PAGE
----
Prince made his second television appearance in 1980 on American Bandstand. He was only 19 years old. During the introduction, the show’s host, Dick Clark, can’t hide his amazement at the fact that Prince self-produced his first two records and played all the instruments—especially at such a young age.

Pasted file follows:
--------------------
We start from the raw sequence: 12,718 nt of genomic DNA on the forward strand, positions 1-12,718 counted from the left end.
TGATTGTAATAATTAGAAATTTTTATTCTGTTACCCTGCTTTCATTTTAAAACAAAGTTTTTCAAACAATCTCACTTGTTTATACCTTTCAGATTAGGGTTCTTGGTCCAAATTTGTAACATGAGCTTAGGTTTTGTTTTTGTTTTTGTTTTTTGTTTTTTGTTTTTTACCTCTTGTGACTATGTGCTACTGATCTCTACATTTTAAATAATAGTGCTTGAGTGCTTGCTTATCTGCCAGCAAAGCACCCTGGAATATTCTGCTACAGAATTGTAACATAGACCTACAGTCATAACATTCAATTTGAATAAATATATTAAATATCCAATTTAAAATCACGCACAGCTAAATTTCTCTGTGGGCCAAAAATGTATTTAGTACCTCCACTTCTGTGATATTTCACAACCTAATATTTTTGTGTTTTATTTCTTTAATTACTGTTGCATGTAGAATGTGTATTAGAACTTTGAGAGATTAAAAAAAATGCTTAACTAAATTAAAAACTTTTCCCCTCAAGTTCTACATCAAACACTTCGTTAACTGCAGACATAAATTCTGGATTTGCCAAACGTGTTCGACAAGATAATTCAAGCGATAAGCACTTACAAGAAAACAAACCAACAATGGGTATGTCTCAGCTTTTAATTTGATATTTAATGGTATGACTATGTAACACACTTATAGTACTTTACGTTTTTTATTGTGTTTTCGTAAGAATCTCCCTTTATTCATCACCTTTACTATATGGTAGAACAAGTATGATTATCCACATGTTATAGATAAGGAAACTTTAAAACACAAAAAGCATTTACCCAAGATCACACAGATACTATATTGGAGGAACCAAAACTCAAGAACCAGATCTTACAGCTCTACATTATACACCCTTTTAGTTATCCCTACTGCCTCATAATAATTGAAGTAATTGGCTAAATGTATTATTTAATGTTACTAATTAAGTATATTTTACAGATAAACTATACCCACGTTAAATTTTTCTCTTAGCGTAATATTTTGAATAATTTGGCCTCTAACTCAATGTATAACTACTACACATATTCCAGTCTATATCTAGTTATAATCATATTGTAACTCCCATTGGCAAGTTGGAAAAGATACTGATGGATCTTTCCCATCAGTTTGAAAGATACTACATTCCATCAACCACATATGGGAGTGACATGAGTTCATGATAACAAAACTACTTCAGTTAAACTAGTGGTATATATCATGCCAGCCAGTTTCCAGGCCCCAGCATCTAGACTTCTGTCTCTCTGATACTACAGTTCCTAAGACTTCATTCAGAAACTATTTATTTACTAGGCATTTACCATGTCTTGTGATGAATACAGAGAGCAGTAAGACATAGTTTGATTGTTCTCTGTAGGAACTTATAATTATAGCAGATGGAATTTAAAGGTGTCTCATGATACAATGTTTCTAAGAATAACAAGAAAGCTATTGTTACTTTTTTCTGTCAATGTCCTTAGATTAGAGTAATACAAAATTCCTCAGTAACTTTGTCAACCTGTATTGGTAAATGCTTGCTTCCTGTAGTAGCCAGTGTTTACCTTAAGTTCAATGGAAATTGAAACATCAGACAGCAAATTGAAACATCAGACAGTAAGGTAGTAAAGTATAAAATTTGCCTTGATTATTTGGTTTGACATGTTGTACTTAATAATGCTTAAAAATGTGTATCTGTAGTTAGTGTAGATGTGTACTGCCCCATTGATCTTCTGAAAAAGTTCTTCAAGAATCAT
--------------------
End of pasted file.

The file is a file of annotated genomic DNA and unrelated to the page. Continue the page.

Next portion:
He obviously hasn’t seen the kid perform yet. With his guitar slung behind his back and his feathery hair flowing, Prince struts and grinds about the TV set in high heels, gold tights and an open silk shirt like some street-corner teenage hustler. As he lip-synchs his first bona fide hit single, the roller-rink, disco-tinged “I Wanna Be Your Lover,” he looks like the slinky, soft-core love child of Little Richard, Mick Jagger and James Brown. His band is even stranger—a motley, mixed-gender, multi-racial coterie with a ragtag style that makes Sly and the Family Stone look like the Staple Singers. At the end of the song, Clark steps up and asks, “How did you learn to do this in Minneapolis?” Prince turns diffident, a 180-degrees from the salacious performer he portrayed five seconds before. Clark continues in a surprised tone, “This is not the kind of music that comes from Minneapolis, Minnesota.” Prince shrugs and with his hand in his hair, he meekly agrees—then he lets slip an impish laugh like he has something up his silky sleeve.